Ohara School of Ikebana, Japan

Ikebana, one of the traditional arts of Japan, has been practised for more than six hundred years. It developed from the ritual of offering flowers in the Buddhist Temples. By the middle of the fifteenth century, with the emergence of the first classical styles, Ikebana achieved the status of an art form independent of its religious origins, though it continued to retain strong symbolic and philosophical overtones. The first teachers and students were priests and members of the nobility, but as time passed, many schools arose, styles changed and Ikebana came to be practised at all levels of Japanese society.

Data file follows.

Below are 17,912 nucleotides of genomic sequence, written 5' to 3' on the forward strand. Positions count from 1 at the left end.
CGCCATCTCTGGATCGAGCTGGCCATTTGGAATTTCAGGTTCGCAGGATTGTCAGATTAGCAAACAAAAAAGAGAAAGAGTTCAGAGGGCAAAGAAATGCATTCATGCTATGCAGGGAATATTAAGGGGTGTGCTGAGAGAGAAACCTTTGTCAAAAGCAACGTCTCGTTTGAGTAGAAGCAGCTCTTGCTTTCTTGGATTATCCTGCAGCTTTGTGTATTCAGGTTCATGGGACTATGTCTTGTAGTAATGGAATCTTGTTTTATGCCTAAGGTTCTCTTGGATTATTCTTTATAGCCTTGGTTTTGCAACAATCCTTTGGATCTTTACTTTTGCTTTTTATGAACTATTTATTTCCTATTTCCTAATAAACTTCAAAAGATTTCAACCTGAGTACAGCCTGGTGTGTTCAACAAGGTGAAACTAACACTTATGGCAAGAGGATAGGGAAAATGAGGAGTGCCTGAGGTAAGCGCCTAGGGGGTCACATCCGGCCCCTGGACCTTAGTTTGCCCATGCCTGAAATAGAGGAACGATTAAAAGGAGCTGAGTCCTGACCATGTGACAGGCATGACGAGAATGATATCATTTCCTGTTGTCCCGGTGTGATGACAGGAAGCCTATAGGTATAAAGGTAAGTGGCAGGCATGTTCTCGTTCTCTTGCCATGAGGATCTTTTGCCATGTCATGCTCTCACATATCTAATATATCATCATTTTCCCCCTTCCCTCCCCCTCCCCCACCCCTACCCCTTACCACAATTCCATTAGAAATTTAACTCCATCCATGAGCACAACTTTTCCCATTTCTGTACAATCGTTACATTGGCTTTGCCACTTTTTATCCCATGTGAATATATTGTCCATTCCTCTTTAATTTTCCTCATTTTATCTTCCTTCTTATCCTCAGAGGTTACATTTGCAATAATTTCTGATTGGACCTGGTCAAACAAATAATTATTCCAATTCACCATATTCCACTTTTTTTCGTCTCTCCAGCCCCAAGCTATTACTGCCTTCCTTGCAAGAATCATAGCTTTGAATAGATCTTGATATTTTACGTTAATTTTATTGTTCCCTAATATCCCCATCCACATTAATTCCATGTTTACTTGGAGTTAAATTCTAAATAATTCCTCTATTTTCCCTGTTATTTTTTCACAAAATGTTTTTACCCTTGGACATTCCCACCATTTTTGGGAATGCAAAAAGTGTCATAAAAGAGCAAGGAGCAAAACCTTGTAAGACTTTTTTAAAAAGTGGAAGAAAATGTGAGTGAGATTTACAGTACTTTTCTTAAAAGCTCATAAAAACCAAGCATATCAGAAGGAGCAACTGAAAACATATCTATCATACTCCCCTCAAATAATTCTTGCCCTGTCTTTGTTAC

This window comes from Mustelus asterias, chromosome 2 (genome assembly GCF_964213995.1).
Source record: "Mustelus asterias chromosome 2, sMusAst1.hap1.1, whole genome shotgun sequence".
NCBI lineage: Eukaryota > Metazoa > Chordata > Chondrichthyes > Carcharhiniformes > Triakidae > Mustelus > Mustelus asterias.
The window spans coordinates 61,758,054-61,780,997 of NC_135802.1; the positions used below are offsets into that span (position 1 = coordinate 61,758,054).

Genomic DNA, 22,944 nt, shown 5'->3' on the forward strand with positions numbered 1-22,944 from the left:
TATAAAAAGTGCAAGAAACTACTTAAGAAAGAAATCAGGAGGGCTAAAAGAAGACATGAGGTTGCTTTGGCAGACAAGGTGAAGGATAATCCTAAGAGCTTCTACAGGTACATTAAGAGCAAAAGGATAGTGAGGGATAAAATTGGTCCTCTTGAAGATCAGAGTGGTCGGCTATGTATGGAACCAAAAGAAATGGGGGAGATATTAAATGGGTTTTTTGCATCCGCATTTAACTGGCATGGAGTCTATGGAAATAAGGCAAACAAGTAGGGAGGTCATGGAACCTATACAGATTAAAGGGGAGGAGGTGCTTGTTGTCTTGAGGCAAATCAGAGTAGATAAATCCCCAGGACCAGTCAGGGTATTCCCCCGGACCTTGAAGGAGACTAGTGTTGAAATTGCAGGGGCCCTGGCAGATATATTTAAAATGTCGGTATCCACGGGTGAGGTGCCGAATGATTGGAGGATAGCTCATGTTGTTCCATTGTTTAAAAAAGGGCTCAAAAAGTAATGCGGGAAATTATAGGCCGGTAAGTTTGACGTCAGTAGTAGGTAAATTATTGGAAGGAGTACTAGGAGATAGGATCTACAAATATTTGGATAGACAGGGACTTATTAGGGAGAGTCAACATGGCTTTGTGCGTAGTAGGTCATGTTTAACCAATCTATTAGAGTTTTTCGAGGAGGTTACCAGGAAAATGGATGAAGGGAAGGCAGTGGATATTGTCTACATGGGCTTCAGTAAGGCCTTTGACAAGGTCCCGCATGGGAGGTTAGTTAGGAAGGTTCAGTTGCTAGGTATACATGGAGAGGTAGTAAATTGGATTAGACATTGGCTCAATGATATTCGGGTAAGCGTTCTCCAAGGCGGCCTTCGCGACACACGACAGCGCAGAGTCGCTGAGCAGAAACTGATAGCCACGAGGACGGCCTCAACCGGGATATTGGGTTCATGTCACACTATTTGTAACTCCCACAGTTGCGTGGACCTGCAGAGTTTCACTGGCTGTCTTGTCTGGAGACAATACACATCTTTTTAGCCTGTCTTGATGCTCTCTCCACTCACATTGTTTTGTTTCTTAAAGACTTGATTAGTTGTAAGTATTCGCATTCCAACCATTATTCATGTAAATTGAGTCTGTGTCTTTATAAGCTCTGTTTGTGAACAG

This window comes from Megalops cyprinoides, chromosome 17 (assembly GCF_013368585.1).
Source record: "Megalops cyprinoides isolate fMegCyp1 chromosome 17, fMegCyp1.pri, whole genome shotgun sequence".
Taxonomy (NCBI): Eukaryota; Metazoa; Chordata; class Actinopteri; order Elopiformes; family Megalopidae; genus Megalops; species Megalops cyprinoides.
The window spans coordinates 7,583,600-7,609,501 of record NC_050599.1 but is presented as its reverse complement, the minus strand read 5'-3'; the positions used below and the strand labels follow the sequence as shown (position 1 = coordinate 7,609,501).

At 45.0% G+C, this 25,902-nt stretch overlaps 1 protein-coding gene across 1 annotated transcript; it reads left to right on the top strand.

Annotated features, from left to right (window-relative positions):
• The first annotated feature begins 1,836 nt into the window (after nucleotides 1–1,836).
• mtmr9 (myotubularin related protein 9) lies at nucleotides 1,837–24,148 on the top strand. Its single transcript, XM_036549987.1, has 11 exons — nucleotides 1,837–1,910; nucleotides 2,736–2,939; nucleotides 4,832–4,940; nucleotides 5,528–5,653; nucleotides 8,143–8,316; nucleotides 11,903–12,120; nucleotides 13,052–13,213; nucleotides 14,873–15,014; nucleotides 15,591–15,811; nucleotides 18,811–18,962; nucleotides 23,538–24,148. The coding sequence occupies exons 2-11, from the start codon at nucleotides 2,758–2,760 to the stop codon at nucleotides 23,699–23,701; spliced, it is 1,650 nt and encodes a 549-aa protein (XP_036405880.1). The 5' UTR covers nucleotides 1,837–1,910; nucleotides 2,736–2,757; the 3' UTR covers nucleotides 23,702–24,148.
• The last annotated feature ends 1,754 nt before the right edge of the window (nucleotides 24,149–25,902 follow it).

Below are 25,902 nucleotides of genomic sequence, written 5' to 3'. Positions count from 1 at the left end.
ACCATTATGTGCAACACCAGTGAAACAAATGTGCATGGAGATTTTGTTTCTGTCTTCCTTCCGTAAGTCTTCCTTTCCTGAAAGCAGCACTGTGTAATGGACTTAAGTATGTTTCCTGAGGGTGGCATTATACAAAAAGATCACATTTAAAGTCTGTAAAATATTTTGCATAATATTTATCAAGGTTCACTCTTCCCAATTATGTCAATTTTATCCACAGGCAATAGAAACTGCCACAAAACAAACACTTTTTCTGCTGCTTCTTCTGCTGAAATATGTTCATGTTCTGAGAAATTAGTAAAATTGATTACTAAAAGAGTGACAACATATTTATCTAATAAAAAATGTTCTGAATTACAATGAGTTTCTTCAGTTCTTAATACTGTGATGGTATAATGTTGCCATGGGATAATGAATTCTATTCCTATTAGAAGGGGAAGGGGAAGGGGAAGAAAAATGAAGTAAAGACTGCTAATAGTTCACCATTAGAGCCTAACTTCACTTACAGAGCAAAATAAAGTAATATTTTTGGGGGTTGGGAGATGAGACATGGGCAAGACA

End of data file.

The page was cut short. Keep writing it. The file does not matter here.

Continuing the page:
The Ohara School, one of the most important Ikebana Schools in Japan, celebrated in 1995 its 100th anniversary.

The first Headmaster Unshin Ohara founded the Ohara School and originated Moribana, the first style in the history of Ikebana to capture the essence of natural scenic beauty.

Second Headmaster Koun Ohara established Moribana as a formal style and promoted Ikebana nationwide.

Third Headmaster Houn Ohara imbued landscape works with strong literary and pictorial connotations, creating Bunjin and Rimpa arrangements.

Fourth Headmaster Natsuki Ohara developed original forms of Ikebana, Hana Mai and Hana-isho, to suit the new environment in which people now live and work.